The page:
Friday, August 14, 2020

Phone Booths and Dystopia

I took this picture when I walked to Hyde Park about a week ago. These phone booths, a slightly later iteration of the iconic red "K-series" type first designed by Sir Giles Gilbert Scott in 1924, stand near Marble Arch. They might make a nice backdrop for a tourist photo, but a closer look reveals them to be pretty sad-looking. There's a phone in only one of them, and I wouldn't touch it. The others look like this:

A year ago, there were about 10,000 of these boxes still on streets in Britain, about half of them no longer functional -- they exist for purely decorative purposes. There are campaigners who fight to preserve the boxes, arguing that they're a key component of British heritage, and some are protected under historic preservation laws. Some people have repurposed defunct boxes for uses including miniature lending libraries, art galleries, coffee or phone repair stands and even the "world's smallest nightclub."

I'm all for reusing them, and if they can be maintained, I don't mind having them around. But when they become eyesores, that's another matter. We've got a couple of old phone booths in our neighborhood that are routinely filled with bags of rubbish and plastered with graffiti and fliers from prostitutes. (Ours aren't even this cool 1920s style -- they're more modern ones.)

Apparently local governments have a hard time controlling the presence of pay phones because utility companies are given wide leeway for installing and replacing them -- often with sleek modern pillars covered with digital advertising, which are arguably worse. (Personally, I'd rather have the new pillar than a filthy old disused phone box, but that's just me.) It seems to me there's a gap somewhere in the regulations. If old phone boxes are going to stay on the street for aesthetic or historic purposes, they need to be better cared for.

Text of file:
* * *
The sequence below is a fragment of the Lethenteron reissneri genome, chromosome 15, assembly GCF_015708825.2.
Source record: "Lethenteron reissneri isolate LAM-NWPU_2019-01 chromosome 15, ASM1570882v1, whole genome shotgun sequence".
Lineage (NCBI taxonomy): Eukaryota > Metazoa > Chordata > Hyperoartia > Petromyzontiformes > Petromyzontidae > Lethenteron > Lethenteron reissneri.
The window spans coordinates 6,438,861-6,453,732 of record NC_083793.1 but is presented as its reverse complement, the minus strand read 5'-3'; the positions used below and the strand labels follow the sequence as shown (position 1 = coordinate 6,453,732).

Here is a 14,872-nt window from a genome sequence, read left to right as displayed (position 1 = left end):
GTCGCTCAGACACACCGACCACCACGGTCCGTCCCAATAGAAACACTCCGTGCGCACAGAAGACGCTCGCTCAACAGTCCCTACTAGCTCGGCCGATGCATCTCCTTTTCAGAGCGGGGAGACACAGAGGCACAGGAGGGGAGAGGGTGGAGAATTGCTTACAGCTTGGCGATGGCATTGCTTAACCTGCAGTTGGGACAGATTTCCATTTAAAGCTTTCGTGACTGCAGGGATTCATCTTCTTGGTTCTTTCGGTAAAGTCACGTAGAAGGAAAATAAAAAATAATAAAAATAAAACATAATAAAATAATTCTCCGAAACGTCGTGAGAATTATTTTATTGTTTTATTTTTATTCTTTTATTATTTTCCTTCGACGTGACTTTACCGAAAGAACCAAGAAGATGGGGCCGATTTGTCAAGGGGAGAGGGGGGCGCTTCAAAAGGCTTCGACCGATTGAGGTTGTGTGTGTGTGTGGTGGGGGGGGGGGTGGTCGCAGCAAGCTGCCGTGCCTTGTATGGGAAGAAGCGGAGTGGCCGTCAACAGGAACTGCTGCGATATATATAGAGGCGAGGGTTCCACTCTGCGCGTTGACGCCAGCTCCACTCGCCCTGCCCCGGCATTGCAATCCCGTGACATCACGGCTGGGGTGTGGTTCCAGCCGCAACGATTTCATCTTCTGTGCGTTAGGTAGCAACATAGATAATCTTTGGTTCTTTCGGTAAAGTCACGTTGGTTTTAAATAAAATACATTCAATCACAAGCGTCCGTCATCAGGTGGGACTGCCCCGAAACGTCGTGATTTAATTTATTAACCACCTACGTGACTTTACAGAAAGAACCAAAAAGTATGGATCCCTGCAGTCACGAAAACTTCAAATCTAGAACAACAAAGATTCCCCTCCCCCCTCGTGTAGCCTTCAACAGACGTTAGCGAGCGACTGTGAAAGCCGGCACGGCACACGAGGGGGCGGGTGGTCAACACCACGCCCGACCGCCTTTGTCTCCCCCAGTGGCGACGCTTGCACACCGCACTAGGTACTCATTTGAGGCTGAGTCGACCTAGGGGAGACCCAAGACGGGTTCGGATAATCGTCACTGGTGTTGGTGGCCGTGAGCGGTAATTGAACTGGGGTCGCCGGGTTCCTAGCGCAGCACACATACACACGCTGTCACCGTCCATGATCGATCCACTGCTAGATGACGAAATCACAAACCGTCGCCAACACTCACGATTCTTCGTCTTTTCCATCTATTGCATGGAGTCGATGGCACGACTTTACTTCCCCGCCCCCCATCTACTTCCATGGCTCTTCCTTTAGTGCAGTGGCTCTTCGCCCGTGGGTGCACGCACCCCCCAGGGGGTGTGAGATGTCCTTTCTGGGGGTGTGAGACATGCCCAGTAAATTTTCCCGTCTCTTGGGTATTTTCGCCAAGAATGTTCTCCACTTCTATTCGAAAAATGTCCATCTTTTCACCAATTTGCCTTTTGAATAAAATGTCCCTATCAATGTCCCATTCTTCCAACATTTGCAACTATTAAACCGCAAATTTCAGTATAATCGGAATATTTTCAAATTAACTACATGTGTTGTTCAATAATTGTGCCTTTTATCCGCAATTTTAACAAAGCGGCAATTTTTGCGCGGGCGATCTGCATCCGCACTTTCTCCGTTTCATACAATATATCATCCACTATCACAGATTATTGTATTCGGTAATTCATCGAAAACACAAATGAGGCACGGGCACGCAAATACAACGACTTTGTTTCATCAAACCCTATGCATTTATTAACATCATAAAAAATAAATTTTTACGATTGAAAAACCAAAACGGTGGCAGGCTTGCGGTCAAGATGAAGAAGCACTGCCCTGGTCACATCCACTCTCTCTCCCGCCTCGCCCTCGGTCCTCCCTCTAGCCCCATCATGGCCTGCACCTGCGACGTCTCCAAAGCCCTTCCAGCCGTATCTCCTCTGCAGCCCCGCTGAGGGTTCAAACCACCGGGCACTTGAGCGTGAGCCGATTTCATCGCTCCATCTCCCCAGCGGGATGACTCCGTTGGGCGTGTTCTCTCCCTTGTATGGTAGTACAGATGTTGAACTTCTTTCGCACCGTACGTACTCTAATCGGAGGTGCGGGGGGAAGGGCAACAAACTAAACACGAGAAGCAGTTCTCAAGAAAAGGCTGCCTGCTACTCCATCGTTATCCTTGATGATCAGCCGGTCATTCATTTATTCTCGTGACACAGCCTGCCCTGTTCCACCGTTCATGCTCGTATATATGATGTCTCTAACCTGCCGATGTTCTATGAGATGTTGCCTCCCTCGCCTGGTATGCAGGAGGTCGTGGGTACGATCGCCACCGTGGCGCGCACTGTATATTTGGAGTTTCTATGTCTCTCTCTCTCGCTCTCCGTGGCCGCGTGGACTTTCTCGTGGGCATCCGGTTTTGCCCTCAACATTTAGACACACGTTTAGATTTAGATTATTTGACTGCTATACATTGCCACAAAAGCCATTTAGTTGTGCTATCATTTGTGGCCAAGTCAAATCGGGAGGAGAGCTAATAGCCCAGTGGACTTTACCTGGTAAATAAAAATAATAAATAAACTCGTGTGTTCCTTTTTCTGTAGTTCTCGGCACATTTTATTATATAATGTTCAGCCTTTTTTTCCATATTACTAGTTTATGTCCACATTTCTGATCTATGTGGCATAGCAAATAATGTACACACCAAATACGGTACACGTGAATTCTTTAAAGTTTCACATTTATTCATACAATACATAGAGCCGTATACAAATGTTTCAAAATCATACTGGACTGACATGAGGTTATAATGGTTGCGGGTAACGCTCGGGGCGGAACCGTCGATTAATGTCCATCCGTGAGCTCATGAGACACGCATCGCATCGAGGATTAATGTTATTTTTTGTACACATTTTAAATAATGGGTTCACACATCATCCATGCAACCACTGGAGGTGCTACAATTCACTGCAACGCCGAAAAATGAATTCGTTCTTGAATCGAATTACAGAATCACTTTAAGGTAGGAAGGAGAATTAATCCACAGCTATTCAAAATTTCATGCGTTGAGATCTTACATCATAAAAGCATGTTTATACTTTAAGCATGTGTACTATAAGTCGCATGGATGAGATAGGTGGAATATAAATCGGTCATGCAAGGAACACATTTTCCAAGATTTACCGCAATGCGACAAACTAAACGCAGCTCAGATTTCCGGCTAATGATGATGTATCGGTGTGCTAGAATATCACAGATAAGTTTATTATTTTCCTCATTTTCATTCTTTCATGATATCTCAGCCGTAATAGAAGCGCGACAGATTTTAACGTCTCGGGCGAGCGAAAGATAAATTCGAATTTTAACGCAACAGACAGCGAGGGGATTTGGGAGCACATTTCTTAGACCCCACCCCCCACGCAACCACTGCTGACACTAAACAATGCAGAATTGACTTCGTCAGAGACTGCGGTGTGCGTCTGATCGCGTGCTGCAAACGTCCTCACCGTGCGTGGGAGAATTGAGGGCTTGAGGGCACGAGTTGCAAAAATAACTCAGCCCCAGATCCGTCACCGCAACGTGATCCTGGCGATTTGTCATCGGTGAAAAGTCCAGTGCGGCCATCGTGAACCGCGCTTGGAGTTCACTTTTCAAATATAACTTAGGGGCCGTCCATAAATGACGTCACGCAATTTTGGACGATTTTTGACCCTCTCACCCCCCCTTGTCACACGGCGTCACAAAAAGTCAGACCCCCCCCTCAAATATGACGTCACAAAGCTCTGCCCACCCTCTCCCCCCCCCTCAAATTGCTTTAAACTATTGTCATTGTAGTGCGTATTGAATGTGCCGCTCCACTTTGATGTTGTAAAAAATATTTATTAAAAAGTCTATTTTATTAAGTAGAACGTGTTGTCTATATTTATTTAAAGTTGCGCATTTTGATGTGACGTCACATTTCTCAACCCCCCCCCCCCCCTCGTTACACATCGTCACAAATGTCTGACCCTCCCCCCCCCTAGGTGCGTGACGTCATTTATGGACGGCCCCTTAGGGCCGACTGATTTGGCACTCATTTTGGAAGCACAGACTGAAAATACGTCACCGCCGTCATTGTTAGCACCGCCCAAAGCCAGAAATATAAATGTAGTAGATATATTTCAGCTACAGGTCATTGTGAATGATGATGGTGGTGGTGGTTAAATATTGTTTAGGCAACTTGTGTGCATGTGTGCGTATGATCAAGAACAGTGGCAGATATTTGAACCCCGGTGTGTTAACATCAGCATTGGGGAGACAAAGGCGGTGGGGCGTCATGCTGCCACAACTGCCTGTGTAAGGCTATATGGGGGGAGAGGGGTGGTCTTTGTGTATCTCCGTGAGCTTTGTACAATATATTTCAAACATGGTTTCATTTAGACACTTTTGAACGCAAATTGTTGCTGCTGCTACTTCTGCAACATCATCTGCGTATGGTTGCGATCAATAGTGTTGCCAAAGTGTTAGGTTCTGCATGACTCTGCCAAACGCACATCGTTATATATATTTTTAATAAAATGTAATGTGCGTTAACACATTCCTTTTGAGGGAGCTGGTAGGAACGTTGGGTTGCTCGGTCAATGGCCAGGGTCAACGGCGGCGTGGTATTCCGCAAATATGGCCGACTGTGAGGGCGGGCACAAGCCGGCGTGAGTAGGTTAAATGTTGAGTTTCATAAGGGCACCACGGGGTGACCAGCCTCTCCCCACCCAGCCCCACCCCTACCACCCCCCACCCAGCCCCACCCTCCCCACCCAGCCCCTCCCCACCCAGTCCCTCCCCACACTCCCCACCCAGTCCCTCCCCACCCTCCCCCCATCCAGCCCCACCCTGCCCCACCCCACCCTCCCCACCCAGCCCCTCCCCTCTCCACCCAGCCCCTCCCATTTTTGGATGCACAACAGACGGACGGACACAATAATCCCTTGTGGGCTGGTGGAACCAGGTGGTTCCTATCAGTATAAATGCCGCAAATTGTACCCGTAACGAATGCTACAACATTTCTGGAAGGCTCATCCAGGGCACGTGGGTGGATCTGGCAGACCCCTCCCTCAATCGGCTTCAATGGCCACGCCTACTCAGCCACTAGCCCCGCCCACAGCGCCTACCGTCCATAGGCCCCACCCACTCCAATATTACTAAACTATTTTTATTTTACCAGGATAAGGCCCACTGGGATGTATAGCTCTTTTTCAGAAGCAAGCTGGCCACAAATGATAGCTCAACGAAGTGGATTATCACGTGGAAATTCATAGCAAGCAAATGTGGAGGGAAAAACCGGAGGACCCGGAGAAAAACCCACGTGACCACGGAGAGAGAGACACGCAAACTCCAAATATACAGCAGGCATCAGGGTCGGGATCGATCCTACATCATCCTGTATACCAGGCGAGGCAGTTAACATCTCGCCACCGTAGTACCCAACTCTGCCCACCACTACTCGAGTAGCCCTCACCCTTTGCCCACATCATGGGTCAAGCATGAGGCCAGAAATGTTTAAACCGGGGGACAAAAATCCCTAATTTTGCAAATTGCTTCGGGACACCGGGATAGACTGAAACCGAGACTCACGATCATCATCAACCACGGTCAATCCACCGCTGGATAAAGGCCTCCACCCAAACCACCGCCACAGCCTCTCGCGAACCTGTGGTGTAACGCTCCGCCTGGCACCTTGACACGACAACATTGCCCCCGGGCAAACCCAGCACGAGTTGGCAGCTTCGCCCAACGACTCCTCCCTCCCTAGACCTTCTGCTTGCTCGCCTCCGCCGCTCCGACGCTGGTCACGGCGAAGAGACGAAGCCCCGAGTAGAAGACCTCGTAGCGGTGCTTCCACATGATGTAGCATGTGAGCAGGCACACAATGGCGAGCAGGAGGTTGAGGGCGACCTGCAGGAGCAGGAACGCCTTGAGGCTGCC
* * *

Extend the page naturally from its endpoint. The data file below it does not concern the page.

As I often say, the only thing people don't do in a British telephone booth is make a phone call.

(In all fairness, this is probably true of phone booths all over the world nowadays.)

This is my purple heart plant, Tradescantia pallida, a cousin of the once-common houseplant known by the dubious name "wandering jew" (Tradescantia zebrina). I haven't seen a wandering jew plant in ages -- seems like they were all the rage back in the '70s. I wonder if it's less cultivated now because of the culturally questionable name?

Anyway, when I washed down all our houseplants on Wednesday, I didn't move the purple heart outside because it's so brittle. But I belatedly realized it was pretty dusty too, so yesterday I gingerly lifted it outside the back door and gave it a good rinse. It's now back indoors unscathed and appears much happier.

We did get rain yesterday -- about five minutes in the afternoon, and a good (but only slightly longer) downpour at about 10 p.m. We're supposed to get more this evening, and temperatures are only climbing to about 76º F (24º C), thank goodness.

Dave and I binge-watched a BBC mini-series called "Years and Years" over the last two days. It's a dystopian look at the near future -- the rise of an autocratic British populist leader (played by our neighbor down the street) and the fortunes of a middle-class family who find themselves suddenly struggling to survive amid bank failures and job and personal losses. We thought it was a brilliant show, though so realistic in places that it's scary. The latter half of the last episode fell a bit flat -- there was a lot to wrap up and it seemed rushed -- but overall it's worth watching, if you have a chance.


  1. I often take pictures of our old red phone boxes. Another thing they are used for is housing community defibrilators. Even where there are working telephones, they are usually wreathed in spiders' webs or ivy. There are not many people like me around - people who are not in possession of mobile phones - and even I have not needed to use a public phone in many years. You simply cannot hang on to the past in its entirety. Gradually, all the red phone boxes must go - apart from those that remain in museums.

  2. So far as I know ours have all gone. There was a last man standing opposite South Melbourne Town Hall that I and I expect others thought was protected. Clearly it wasn't. We have none left now. Just ultra public telephones that no one uses but are advertising billboards.

  3. I agree about those old phone boxes. Great pieces of art but hideous and hazardous if not protected and maintained. Better in museums and homes. The women we bought our house from in San Diego had a British phone box (older than the ones you've pictured) in the living room.

    We've got a purple heart plant on our terrace. It's thriving and we don't know why. When we bought it we figured it was a mistake because we get much too much sun and heat out there, but it doesn't seem to mind at all. They're surprisingly popular here. And, yes, I remember calling them "wandering Jews" and hating the name. Our garden center here had it labeled Zebrina Pendula (followed by Purple Heart).